March to a better TT

Debbie Jacob
Debbie Jacob

FOLLOW ME and I will be your camera so you can experience some of the events that have been cause for jubilation and moved me to tears. For the last ten years. I have dedicated my life to giving inmates a voice and developing some form of communication between prisons and the “free world.” A large part of that thrust has been the development of an all-star prison debate team, which beat the University of TT (UTT) at the Maximum Security Prison more than a month ago.

Once again, on April 4, members of the prison debate team proved to be unshakable, poised and determined to have their voices heard. That prison team scored 990 points while UTT’s team scored 750 points. There, in Valsayn, the prison debate team recorded its first victory outside of prison walls.

On both occasions, UTT tried intimidating tactics. Sometimes shouting and sometimes bordering on being insulting, UTT jabbed the prison team that never wavered from the theme of the inter-station debates – “Don’t raise your voice, improve your argument.”

I will forever remember Daniyeel Muhammad who reclaimed the debate after Prem Bhadree stumbled with his answers. A confident Muhammad from the Eastern Correctional and Rehabilitation Centre quickly took charge of his questions for UTT in spite of constant interruptions from the student he was addressing. He was relentless and undaunted.

Fast forward to April 11 to one of the most moving moments of my ten years in prison, which I wish everyone in TT could have witnessed. This was graduation day for a certified barbering class I had organised in Port of Spain Prison.

There, in the library that Children’s Ark built for me from a space that once housed death row cells, ten young men took a few steps towards the light outside of prison as they graduated from the course funded by the US Embassy.

The instructor, Donald James, said once again this was the best and most talented class he had taught in the last 20 years.

Because of his experience in this class, the certified barbering school he represents has decided to offer barbering classes for students bordering on being lost in our at-risk secondary schools. These inmates inspired that decision, which will save some young men struggling with academics from ending up inside our prisons. I am sure of that.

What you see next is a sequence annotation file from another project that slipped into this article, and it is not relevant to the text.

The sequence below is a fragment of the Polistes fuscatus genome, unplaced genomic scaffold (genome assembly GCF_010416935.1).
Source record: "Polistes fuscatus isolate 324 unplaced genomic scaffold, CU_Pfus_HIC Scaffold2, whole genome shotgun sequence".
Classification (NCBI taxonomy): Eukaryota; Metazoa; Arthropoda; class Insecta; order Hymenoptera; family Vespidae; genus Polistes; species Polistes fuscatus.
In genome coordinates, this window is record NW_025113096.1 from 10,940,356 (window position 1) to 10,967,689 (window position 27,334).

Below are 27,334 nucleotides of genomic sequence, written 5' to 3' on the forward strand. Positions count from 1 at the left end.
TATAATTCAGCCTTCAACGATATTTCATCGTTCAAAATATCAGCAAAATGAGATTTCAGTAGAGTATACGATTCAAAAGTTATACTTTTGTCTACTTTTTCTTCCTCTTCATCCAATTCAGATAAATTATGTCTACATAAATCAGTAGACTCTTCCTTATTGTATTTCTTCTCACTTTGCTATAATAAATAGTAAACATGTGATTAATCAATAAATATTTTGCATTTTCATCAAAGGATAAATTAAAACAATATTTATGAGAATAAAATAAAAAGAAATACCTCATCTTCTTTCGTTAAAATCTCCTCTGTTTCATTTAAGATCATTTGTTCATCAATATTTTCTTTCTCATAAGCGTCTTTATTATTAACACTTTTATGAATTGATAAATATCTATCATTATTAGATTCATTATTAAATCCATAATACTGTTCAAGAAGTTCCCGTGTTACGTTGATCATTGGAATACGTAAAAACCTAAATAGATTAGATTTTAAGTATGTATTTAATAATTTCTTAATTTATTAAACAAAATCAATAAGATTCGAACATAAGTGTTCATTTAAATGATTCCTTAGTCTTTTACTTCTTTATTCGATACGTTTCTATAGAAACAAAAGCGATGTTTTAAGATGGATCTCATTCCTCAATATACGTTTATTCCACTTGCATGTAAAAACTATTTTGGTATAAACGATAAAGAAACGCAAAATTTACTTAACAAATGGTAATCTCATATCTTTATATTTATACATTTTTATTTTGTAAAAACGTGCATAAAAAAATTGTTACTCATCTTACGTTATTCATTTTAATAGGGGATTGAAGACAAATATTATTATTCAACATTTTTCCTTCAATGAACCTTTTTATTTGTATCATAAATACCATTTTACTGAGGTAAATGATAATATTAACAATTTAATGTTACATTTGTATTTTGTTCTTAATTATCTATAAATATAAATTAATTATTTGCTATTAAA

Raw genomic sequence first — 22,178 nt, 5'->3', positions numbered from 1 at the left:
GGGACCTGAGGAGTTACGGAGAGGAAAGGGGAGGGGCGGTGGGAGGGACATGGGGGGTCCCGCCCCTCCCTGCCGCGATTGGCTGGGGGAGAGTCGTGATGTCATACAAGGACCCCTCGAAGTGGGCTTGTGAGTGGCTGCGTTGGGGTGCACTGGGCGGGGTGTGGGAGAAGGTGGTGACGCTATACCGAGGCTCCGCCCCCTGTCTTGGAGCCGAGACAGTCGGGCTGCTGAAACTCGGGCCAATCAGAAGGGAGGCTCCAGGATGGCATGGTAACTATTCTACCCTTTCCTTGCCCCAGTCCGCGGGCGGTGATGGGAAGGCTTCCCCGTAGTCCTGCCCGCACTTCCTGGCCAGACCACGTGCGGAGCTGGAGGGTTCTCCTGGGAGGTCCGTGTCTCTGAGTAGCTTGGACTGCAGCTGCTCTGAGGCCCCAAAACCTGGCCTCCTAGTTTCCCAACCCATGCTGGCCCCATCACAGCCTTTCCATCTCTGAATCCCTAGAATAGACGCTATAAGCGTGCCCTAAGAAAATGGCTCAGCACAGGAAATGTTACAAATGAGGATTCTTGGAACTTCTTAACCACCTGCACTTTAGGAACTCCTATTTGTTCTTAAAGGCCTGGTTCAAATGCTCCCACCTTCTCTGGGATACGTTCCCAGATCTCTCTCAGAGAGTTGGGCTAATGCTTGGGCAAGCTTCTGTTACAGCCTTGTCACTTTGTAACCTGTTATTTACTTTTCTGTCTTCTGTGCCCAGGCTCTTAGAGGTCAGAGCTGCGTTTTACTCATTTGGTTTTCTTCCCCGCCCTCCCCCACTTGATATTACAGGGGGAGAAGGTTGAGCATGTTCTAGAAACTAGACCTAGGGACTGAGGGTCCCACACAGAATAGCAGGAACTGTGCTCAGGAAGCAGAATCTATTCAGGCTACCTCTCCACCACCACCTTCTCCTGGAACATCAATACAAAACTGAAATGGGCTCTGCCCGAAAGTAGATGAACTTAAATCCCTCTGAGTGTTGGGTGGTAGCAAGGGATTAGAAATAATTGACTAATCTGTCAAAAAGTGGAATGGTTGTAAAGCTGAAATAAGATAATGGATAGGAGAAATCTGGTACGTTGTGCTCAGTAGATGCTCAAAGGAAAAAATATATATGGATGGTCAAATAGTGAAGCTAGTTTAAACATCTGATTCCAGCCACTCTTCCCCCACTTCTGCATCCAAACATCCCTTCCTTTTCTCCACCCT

In the end came a surprising, unscripted moment when Robert Greene, an inmate representing Tobago, quietly approached prison officer Joel Roberts and asked to perform a song on behalf of the class, with prison officer David Lowe and the Port of Spain Prison Band.

With great pride and confidence, he sang Jah Cure’s moving song Prison Walls, with members of Greene’s class – Ricardo Roberts, Quincy Joseph, Shakeem Hernandez, Neil Samdeo, Kimran Niles, Danesh Philip and Brian Rambaran – singing along with him from their front row seats. They sang:

Behind these prison walls
Doing my paces
Doing my time
I am spending my restless nights
Visioning faces
Oh they are crying
Prison ah nuh bed a roses
The levity it makes me ball
I wish that Jah could come and take us back in time
Cause I swear
That I can be a better man
Yes I swear, if only you could understand
The faith in me shall set me free reflection

Don’t judge me wrong
Cause now I am stronger than I was before
I was young and unwise
Didn’t you hear my cry?

And of course I bowed my head and cried for all those moments that you all miss; the memories of so many moving moments when I know we are on the right track and I feel certain in my heart that many of these young men can be saved. Two additional members of the class not featured in the programme are outside now working in barber shops in Arima. More will follow.
We are marching on to better lives, one step at a time. I hope you can close your eyes and visualise that through the lens in which I see TT and imagine a better world for all of us.


"March to a better TT"

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